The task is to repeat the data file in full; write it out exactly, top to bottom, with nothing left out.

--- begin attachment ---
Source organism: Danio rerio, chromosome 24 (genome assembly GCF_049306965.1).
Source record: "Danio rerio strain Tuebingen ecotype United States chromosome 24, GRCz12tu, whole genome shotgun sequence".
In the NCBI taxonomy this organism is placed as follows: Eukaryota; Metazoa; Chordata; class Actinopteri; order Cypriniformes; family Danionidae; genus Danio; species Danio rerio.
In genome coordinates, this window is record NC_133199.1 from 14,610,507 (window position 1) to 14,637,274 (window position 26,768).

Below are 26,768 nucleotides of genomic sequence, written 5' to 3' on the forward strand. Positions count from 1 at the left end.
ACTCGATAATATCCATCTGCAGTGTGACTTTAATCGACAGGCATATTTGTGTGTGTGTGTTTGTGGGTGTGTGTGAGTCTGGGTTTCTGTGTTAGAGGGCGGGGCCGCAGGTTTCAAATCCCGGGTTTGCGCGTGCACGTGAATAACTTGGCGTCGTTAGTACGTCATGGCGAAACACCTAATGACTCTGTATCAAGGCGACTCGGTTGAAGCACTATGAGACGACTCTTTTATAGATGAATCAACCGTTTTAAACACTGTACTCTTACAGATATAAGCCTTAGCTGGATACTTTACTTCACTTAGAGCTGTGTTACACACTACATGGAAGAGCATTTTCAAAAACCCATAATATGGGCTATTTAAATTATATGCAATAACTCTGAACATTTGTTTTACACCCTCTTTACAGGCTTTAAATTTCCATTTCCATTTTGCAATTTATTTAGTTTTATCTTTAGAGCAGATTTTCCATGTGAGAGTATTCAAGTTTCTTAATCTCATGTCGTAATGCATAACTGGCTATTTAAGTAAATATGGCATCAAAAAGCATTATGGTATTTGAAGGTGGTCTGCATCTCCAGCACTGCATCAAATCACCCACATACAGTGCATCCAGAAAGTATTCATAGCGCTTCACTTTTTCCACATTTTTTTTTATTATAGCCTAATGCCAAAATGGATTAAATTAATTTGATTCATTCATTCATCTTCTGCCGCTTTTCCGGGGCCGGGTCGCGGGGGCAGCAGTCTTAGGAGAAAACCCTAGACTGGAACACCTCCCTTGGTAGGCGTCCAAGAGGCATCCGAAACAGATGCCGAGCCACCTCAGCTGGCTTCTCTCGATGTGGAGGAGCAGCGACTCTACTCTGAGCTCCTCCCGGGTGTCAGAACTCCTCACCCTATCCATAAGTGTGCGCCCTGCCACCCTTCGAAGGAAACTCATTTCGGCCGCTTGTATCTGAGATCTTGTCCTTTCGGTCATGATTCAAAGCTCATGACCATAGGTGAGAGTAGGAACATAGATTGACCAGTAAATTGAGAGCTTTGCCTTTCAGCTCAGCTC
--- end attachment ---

Source organism: Danio rerio, chromosome 24 (genome assembly GCF_049306965.1).
Source record: "Danio rerio strain Tuebingen ecotype United States chromosome 24, GRCz12tu, whole genome shotgun sequence".
In the NCBI taxonomy this organism is placed as follows: Eukaryota; Metazoa; Chordata; class Actinopteri; order Cypriniformes; family Danionidae; genus Danio; species Danio rerio.
In genome coordinates, this window is record NC_133199.1 from 14,610,507 (window position 1) to 14,637,274 (window position 26,768).

Below are 26,768 nucleotides of genomic sequence, written 5' to 3' on the forward strand. Positions count from 1 at the left end.
ACTCGATAATATCCATCTGCAGTGTGACTTTAATCGACAGGCATATTTGTGTGTGTGTGTTTGTGGGTGTGTGTGAGTCTGGGTTTCTGTGTTAGAGGGCGGGGCCGCAGGTTTCAAATCCCGGGTTTGCGCGTGCACGTGAATAACTTGGCGTCGTTAGTACGTCATGGCGAAACACCTAATGACTCTGTATCAAGGCGACTCGGTTGAAGCACTATGAGACGACTCTTTTATAGATGAATCAACCGTTTTAAACACTGTACTCTTACAGATATAAGCCTTAGCTGGATACTTTACTTCACTTAGAGCTGTGTTACACACTACATGGAAGAGCATTTTCAAAAACCCATAATATGGGCTATTTAAATTATATGCAATAACTCTGAACATTTGTTTTACACCCTCTTTACAGGCTTTAAATTTCCATTTCCATTTTGCAATTTATTTAGTTTTATCTTTAGAGCAGATTTTCCATGTGAGAGTATTCAAGTTTCTTAATCTCATGTCGTAATGCATAACTGGCTATTTAAGTAAATATGGCATCAAAAAGCATTATGGTATTTGAAGGTGGTCTGCATCTCCAGCACTGCATCAAATCACCCACATACAGTGCATCCAGAAAGTATTCATAGCGCTTCACTTTTTCCACATTTTTTTTTATTATAGCCTAATGCCAAAATGGATTAAATTAATTTGATTCATTCATTCATCTTCTGCCGCTTTTCCGGGGCCGGGTCGCGGGGGCAGCAGTCTTAGGAGAAAACCCTAGACTGGAACACCTCCCTTGGTAGGCGTCCAAGAGGCATCCGAAACAGATGCCGAGCCACCTCAGCTGGCTTCTCTCGATGTGGAGGAGCAGCGACTCTACTCTGAGCTCCTCCCGGGTGTCAGAACTCCTCACCCTATCCATAAGTGTGCGCCCTGCCACCCTTCGAAGGAAACTCATTTCGGCCGCTTGTATCTGAGATCTTGTCCTTTCGGTCATGATTCAAAGCTCATGACCATAGGTGAGAGTAGGAACATAGATTGACCAGTAAATTGAGAGCTTTGCCTTTCAGCTCAGCTC